Saint George was born around 280 AD and died on 23 April 303 AD.
He is the patron saint of England and on the panel behind the chapel’s altar is depicted as a knight in armour slaying a dragon. This is a myth. George was an officer in the Roman army in the Guard of Diocletian, who ordered his death for failing to recant his Christian faith. He was executed in Nicomedia, now modern day Turkey, and then venerated as a Christian martyr.
The precise date of the chapel’s construction is unknown but is probably around 1225. The outer walls of the Norman building were pierced to add the two chantry chapels of St George and St Clement, in the Early English Gothic architectural style.
In 1368 King Stephen granted a charter to the Chichester City Merchants’ Guild of St George, who adopted the chapel and provided for a chantry priest to pray for the souls of the departed. The first mass of the day (The Morrow Mass) was traditionally celebrated here allowing early morning labourers to worship before the working day. All this was suppressed under the Abolition of Chantries Acts, 1545 and 1547.
The Royal Sussex Regiment
The chapel was restored in 1921 as a memorial chapel for the Royal Sussex Regiment.
The names of over 7300 soldiers who fell in World War I are inscribed in the oak panels surrounding the west and south walls, together with those of The Sussex Yeomanry.
Over 1000 names from the Second World War are recorded in the Book of Remembrance by the altar. An official and more detailed record of all who fell in both World Wars is held in the Vergers’ Office and at the Regimental Association offices in Eastbourne.
The Maltese Altar Cross was presented by the City in 1951 when the regiment received the honorary freedom of Chichester and the two candlesticks are from the Officers’ Mess.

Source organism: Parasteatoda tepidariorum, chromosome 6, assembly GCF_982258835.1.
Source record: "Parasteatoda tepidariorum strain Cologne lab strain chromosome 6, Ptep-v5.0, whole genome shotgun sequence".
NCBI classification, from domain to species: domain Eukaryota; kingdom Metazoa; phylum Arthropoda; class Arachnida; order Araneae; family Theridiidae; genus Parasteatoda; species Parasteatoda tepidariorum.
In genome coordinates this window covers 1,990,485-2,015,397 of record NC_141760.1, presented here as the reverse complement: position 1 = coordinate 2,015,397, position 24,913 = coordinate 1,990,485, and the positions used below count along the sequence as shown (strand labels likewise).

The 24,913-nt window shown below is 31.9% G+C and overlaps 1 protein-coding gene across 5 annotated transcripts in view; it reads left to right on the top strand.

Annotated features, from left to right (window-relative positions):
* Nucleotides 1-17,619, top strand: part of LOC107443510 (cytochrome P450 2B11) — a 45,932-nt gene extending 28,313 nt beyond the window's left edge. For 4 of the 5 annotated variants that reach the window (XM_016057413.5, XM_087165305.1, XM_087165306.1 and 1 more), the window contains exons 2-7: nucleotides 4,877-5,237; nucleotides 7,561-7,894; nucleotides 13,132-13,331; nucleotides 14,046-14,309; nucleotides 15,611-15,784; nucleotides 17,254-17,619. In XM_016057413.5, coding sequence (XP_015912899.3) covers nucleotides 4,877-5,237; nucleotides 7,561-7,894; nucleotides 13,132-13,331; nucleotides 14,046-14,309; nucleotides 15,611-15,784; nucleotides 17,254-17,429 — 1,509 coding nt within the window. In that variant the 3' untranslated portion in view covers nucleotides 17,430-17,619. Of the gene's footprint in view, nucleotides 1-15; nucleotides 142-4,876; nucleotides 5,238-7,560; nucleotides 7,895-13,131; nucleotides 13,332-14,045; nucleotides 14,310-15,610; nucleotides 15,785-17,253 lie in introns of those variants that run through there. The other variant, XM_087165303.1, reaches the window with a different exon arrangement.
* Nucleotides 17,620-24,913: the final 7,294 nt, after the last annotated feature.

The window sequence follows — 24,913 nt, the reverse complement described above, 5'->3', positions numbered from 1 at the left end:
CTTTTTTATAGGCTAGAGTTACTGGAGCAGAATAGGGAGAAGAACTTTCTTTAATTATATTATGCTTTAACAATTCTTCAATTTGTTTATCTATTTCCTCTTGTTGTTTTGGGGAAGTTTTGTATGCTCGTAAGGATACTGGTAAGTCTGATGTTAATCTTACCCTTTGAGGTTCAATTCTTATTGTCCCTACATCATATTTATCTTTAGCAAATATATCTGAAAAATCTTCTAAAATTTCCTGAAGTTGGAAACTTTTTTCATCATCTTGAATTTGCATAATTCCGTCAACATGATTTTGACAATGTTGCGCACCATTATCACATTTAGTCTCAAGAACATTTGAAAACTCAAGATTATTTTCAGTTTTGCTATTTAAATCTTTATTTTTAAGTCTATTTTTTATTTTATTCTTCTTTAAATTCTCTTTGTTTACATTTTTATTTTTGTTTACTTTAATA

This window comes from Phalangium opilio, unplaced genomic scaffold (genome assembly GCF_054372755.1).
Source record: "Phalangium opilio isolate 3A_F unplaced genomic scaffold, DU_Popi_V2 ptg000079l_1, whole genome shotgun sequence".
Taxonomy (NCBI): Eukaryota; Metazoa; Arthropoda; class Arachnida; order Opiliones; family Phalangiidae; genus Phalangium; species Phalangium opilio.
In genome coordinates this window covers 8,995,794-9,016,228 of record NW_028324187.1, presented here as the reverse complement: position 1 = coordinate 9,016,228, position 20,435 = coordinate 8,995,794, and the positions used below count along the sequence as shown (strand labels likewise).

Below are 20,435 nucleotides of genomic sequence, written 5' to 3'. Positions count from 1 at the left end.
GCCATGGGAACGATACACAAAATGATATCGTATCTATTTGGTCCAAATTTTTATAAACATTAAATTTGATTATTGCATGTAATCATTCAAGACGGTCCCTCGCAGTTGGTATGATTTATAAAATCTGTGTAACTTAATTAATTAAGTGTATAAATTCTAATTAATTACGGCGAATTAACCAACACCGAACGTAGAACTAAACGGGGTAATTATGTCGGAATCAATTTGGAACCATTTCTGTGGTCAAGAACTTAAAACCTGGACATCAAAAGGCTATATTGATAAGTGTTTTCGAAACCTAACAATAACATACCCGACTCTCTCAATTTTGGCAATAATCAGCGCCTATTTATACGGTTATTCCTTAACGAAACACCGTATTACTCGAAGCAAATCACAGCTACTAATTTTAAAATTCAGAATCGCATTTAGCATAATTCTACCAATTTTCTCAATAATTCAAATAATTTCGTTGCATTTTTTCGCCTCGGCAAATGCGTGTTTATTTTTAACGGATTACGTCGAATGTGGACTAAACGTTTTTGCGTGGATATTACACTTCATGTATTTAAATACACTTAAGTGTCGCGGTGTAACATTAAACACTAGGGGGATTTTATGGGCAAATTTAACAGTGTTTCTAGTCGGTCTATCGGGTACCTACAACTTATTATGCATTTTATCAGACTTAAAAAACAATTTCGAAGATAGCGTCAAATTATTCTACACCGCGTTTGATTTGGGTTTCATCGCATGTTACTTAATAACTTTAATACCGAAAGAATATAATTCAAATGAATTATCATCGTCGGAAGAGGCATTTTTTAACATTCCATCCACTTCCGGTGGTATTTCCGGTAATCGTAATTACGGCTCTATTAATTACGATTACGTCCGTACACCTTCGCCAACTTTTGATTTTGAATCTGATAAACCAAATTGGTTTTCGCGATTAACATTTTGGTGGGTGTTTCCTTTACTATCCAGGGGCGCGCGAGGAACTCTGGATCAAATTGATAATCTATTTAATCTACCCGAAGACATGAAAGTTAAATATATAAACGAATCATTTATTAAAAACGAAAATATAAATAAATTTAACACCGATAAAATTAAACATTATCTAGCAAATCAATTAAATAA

The regiment was disbanded in 1966 and amalgamated into the Queen’s with the Royal Kent’s and Middlesex Regiments, and later in 1992 with the Royal Hampshire Regiment, to form the Princess of Wales's Royal Regiment. After it was disbanded, seven of its colours were laid up to be displayed until they disintegrate.
Art and Furnishings
The restoration in 1921 was extensive with the stone and oak work assembled by Norman and Burt of Burgess Hill.
The altar and splendid reredos of St George slaying the dragon was designed by PG Bentham of Chelsea; the Maltese cross by Laurence Taylor of London.
There are numerous brasses to past colonels and other dignitaries of the regiment.
The wrought iron gates and screen were constructed by G Hobbs and Son of Hampstead and inscribed above are the dates 1914 – 1919 rather than the more usual 1918 because the Treaty of Versailles officially ending the conflict was not actually ratified until June 1919.
The badges of both St George and the regiment are affixed to the gates and also appear on the kneelers.
Relics of the chapel’s previous medieval history include a piscina, the shallow basin placed near the altar, and an aumbry, a recessed cabinet in the wall for storing sacred vessels.
The ledge abutting the south wall, continuing round the Nave, goes back to the days when all worship was conducted in the standing position. The ledge was a concession to human frailty where the sick and elderly could sit down, hence the expression “The weakest go to the wall”.
Windows of the Chapel
The eastern window shows the Acts of St John.
The western window shows the Acts of St Paul and was installed in 1852 by John Hardman to a design by Augustus Pugin. It was given by Canon Pilkington in memory of his parents.
Augustus Pugin (1812-1852), is arguably the greatest British architect and designer of the nineteenth century. Pugin was responsible for an enormous number of buildings, and also for countless beautiful designs for tiles, metalwork, furniture, wallpaper, stained glass and ceramics. He pioneered the Gothic Revival style and his work culminated in the interior design of the Palace of Westminster.